“He received an invitation,” Jack confirmed, he and Lilian took a second to look around.
“Jack, this is my dear friend, Mateus,” Lilian introduced the men and they shook hands. “Jack is an old friend of Eli’s,” she told her companion.
“Yours too, I hope,” Jack gave a cheeky grin. The lights dimmed as the three looked ahead to the small wooden stage. “I’ll see you after for drinks,” he whispered and then left.
Lilian couldn’t help but to still scan the crowd for a familiar face. She watched as Jack took his seat beside his mortal companion. The lighting completely darkened, and then the stage filled with an iridescent mixture of colors. The crowd lent their ‘oohs’ and ‘ahs’ for a brief moment as the spectacle continued to mesmerize. Silence fell over the theater when a woman, dressed in a long, form-fitting, white dress came across the stage. Her gown had silver embellishments that started at the hip and wrapped around the front of her lower half in a cascade. The edge of the gown rippled outward like the frosting on an elaborate wedding cake.
The woman stopped center stage and wrapped her hands around her little waist. Her hair was slicked back into a lengthy, deep honey ponytail that was tipped in blond. Her eyes were perfect circles of chocolate, enhanced by her lavish eyelashes. Her mask matched her gown; diamonds bordered the glamorous mask around her eyes. Lilian told Mateus that the woman was Tatiana, a wealthy, ancient creature that delighted in the mastery of being different. He was surprised by her youth.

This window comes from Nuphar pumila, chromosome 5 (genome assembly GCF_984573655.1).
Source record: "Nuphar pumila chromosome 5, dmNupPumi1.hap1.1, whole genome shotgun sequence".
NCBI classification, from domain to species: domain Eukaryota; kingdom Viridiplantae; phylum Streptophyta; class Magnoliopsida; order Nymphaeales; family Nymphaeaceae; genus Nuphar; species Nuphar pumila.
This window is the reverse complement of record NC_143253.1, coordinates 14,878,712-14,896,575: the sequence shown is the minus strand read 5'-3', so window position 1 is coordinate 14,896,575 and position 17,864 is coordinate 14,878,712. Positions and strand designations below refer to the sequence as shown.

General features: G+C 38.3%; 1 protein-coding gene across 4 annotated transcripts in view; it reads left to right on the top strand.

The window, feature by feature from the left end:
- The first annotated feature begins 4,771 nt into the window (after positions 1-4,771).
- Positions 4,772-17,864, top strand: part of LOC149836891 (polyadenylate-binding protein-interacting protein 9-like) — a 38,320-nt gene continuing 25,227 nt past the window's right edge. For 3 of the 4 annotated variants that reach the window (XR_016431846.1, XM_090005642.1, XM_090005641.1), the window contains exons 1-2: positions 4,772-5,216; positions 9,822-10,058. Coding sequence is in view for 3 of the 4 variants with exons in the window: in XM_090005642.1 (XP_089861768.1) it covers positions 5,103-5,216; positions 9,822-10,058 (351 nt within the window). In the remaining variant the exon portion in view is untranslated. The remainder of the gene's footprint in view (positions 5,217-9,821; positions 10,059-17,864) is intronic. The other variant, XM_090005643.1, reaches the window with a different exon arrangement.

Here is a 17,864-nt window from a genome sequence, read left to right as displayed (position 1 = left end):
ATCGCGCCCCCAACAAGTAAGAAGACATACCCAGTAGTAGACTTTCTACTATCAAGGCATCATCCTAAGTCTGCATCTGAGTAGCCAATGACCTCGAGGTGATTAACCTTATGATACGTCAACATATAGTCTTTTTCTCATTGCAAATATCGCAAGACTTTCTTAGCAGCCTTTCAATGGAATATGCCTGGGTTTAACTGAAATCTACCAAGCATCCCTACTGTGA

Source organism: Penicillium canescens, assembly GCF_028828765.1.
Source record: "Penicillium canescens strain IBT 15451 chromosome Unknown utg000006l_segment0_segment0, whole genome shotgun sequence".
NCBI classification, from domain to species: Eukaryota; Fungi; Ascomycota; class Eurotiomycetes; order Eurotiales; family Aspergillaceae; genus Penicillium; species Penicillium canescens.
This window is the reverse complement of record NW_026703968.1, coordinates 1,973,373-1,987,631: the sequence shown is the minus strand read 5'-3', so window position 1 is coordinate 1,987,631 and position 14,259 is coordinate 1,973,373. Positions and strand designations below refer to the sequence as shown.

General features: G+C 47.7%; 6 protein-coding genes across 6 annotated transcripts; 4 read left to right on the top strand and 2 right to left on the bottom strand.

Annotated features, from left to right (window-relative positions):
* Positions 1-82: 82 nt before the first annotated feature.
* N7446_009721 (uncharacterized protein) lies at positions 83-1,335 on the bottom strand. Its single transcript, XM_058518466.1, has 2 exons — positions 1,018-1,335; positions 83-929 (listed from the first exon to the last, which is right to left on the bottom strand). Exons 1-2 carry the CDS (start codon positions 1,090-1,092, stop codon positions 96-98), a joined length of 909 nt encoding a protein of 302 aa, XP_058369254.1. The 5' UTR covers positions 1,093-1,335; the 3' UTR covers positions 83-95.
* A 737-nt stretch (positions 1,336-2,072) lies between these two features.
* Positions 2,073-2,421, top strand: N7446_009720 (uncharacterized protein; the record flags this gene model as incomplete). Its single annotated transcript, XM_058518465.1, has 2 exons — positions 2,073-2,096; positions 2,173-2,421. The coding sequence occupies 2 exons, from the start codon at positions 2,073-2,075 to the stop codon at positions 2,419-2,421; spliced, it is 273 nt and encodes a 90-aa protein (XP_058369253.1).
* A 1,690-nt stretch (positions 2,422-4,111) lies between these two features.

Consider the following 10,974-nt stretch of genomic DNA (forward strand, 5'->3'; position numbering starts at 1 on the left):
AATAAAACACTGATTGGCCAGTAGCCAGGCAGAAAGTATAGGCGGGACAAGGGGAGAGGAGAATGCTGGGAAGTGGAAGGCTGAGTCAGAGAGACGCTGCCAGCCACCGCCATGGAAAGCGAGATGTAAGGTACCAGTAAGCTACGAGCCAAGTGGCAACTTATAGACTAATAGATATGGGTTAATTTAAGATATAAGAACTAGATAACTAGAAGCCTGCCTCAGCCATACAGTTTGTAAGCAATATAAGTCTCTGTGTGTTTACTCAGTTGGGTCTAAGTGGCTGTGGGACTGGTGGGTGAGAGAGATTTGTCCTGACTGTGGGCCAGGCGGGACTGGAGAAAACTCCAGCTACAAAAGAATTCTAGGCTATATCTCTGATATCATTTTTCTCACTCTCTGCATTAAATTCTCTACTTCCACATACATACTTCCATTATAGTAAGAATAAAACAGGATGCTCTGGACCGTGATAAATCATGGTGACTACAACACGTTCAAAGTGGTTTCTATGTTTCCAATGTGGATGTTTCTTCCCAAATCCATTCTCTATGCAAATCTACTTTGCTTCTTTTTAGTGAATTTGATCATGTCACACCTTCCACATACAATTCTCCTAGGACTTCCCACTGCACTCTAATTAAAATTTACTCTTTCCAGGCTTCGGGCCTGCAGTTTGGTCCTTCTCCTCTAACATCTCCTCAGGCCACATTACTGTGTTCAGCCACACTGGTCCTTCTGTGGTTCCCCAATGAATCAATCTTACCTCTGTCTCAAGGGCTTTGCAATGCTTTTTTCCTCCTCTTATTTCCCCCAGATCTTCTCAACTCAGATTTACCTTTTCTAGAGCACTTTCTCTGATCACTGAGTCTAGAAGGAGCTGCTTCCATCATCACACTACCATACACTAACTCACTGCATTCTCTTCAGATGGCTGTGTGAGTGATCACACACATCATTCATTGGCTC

“I’d like to welcome you all to my theater,” her voice broke the air in a rasped, but tender manner—just the type of vocals expected of someone centuries old. “Tonight, we celebrate our beautiful nature, as only we can.” The vampire swayed her body to one side as her eyes befell the floor. She was in thought, and the entire crowd thought along with her. “We are filled with a desire unlike any other,” she went on. All the vampires watched on with the utmost interest. Eyes were wide in the darkness, mouths left open. “We are poisoned, yet left to live,” she exhaled, then lifted her eyes to the crowd. “We should never feel ashamed of who we are,” Tatiana paused and examined the faces of all her guests. Then, with her lips curled to one side, she spoke, “Enjoy.”
Lilian glanced to Mateus and raised her brow in a smile. The lighting on the stage dimmed and a spotlight appeared. A young woman stepped out from behind the curtain, fully dressed as a ballerina. Soft music entered the air and she started to dance.
“How did Tatiana know that you’d be here?” Mateus questioned. Lilian’s hair waved out from a side ponytail, just touching the edge of her shoulder. She gave a shy grin, and then took his hand.
“I spoke with her last week, and I might have suggested a few things,” Lilian pressed her lips tight in a smile.
Mateus’ brow raised as he exhaled. “You must be very close to her. She’s doing this all for you?”